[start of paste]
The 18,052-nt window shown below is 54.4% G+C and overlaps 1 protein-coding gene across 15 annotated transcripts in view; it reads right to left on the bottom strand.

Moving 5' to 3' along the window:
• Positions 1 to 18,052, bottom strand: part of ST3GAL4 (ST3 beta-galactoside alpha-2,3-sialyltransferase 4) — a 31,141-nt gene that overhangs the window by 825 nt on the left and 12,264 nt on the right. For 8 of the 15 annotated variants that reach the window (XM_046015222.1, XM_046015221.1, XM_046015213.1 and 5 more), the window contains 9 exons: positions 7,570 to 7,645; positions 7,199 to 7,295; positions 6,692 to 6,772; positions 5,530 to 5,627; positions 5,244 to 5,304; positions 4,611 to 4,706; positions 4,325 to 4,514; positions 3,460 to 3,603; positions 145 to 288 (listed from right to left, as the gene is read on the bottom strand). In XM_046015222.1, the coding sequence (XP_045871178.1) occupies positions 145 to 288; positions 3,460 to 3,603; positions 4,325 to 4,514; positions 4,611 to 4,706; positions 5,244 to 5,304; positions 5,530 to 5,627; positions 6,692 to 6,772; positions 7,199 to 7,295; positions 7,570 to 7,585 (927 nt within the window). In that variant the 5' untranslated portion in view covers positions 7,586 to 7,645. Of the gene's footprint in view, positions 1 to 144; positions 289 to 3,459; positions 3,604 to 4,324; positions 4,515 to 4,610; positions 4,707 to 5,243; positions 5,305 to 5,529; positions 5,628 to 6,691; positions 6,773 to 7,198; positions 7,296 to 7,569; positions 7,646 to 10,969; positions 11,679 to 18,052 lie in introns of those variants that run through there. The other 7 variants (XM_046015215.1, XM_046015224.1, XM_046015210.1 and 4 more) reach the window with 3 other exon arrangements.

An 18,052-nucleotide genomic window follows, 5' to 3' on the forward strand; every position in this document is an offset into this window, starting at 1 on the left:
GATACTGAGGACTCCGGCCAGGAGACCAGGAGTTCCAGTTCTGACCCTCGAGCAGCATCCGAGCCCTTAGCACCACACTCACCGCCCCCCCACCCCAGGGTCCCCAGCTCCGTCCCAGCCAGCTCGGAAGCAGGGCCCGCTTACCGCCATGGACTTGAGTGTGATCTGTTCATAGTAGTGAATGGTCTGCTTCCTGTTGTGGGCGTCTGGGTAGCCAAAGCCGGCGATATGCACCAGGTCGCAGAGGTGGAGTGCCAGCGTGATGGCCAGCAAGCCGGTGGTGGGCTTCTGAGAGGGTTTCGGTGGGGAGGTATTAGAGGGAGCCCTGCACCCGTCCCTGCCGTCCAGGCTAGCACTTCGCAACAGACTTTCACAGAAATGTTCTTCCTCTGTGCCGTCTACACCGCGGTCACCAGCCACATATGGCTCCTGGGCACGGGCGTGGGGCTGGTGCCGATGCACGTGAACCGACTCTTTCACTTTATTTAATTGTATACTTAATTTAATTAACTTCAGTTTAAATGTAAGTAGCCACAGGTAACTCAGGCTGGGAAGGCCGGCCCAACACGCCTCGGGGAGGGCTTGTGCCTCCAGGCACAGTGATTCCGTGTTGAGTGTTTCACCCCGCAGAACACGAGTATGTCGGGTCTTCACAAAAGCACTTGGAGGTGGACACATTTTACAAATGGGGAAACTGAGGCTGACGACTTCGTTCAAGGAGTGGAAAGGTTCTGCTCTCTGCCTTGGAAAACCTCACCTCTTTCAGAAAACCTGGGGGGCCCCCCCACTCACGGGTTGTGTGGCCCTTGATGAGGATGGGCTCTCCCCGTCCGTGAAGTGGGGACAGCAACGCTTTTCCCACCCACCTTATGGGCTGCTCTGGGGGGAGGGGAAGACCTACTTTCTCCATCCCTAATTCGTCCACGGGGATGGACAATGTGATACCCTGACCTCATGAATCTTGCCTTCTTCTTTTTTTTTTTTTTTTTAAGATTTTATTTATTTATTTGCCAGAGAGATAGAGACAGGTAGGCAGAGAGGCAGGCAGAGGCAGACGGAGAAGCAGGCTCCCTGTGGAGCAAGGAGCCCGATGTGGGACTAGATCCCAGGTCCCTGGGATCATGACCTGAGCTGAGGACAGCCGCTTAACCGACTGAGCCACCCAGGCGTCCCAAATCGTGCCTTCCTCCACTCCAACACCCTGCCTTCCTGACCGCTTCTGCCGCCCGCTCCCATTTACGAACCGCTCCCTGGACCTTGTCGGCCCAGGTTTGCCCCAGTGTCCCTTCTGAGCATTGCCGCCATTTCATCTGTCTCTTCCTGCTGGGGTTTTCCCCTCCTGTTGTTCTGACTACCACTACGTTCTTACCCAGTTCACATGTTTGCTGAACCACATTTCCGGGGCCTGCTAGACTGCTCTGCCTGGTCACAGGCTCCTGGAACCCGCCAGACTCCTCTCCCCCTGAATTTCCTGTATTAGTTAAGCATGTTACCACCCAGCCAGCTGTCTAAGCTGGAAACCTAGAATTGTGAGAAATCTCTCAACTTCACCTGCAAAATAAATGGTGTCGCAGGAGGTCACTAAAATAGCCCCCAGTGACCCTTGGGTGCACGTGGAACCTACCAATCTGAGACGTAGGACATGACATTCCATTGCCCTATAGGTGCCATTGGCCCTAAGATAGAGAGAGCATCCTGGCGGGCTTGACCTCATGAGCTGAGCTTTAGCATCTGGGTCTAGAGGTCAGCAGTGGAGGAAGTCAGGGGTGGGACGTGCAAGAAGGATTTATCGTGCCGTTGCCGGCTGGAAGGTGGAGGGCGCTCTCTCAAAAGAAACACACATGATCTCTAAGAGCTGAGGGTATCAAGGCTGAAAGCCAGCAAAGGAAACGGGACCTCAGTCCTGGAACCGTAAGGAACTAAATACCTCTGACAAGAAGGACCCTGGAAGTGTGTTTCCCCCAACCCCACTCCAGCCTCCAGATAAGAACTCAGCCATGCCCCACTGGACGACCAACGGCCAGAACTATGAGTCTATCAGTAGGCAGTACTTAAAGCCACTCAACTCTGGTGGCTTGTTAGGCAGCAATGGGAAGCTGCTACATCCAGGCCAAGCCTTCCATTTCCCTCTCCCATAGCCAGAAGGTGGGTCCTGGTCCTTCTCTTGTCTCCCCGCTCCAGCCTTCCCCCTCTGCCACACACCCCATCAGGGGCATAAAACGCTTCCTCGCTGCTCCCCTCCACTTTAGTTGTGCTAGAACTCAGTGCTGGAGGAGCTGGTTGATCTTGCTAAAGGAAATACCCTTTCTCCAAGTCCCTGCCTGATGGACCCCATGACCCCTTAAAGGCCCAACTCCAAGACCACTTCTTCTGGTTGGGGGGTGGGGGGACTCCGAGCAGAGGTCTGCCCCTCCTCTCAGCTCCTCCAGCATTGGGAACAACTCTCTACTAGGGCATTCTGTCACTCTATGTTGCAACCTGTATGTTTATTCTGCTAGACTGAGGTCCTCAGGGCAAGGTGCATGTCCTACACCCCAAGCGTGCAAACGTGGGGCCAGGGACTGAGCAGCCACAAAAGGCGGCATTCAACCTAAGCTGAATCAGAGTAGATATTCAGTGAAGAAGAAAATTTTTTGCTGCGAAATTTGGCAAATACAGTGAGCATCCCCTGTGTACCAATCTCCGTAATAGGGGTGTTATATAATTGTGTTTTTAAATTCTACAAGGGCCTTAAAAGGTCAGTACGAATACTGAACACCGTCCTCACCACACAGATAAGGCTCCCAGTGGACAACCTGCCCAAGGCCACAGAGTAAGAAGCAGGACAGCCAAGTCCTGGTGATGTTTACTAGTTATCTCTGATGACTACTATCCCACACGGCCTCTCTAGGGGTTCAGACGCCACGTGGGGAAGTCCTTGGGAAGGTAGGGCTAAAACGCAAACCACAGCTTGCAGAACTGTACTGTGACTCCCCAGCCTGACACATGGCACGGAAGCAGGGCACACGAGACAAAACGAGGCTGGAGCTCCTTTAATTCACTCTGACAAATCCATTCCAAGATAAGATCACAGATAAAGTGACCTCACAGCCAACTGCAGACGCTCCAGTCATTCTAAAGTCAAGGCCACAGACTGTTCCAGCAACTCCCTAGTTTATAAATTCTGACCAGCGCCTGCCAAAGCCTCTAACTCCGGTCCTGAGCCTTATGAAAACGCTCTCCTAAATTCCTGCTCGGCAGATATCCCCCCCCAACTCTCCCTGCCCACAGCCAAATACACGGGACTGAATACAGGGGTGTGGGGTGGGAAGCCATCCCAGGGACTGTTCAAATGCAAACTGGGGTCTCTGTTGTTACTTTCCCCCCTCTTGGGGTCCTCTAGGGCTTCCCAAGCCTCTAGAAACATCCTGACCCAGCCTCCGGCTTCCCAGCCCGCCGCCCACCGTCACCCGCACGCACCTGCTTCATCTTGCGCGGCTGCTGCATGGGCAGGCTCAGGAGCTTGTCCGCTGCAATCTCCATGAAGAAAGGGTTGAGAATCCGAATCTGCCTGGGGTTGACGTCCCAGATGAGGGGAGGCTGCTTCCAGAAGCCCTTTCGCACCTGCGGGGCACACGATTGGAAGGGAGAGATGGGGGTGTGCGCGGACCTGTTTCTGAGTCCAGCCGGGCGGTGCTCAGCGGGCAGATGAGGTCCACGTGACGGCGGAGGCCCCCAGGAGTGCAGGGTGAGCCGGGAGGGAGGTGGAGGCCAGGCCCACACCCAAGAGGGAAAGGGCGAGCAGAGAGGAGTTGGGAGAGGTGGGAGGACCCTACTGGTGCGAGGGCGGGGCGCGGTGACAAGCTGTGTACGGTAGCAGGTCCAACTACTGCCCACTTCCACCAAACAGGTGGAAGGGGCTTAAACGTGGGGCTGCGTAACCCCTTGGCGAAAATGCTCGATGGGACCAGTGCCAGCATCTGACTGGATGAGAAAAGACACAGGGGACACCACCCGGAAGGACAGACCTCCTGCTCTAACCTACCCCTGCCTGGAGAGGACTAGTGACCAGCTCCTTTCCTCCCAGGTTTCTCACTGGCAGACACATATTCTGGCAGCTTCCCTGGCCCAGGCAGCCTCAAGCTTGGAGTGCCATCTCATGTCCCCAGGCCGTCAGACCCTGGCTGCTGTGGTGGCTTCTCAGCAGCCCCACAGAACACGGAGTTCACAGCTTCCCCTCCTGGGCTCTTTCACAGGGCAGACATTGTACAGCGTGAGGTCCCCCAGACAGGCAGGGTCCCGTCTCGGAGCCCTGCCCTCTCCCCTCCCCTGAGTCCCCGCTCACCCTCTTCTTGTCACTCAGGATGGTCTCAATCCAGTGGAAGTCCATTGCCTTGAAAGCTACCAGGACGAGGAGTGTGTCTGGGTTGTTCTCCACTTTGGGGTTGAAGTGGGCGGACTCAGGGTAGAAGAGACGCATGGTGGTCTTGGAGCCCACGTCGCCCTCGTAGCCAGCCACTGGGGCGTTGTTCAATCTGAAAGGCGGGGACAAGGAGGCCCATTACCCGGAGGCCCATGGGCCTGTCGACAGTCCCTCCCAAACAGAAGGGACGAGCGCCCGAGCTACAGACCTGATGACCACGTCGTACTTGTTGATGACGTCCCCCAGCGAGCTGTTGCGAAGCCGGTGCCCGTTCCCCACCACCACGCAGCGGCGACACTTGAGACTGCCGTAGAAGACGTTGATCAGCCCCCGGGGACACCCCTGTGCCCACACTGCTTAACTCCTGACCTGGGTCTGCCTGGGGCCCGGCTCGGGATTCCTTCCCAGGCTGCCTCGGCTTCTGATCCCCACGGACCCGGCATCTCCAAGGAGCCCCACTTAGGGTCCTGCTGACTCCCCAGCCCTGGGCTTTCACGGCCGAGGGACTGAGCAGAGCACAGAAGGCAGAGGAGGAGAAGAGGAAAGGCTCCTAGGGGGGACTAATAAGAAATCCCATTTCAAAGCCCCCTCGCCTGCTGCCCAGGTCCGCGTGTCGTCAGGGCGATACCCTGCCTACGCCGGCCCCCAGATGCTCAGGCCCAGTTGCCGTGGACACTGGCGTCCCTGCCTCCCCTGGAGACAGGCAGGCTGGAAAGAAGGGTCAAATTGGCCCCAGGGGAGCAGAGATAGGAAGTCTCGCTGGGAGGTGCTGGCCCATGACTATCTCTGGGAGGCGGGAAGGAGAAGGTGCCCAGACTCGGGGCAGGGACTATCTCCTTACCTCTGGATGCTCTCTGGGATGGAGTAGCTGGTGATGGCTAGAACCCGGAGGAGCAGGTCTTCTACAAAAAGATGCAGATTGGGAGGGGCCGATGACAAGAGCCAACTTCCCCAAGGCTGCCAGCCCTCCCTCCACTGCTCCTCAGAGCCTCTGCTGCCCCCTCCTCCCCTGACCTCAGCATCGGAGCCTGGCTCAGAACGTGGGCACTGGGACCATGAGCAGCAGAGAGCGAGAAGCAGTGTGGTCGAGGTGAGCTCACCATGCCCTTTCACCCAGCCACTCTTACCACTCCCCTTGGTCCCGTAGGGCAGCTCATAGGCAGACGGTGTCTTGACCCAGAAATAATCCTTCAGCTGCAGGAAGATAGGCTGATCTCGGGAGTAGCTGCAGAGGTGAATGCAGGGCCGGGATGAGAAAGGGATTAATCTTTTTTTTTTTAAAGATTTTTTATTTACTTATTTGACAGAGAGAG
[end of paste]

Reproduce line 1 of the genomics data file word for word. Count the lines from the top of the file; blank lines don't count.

The 18,052-nt window shown below is 54.4% G+C and overlaps 1 protein-coding gene across 15 annotated transcripts in view; it reads right to left on the bottom strand.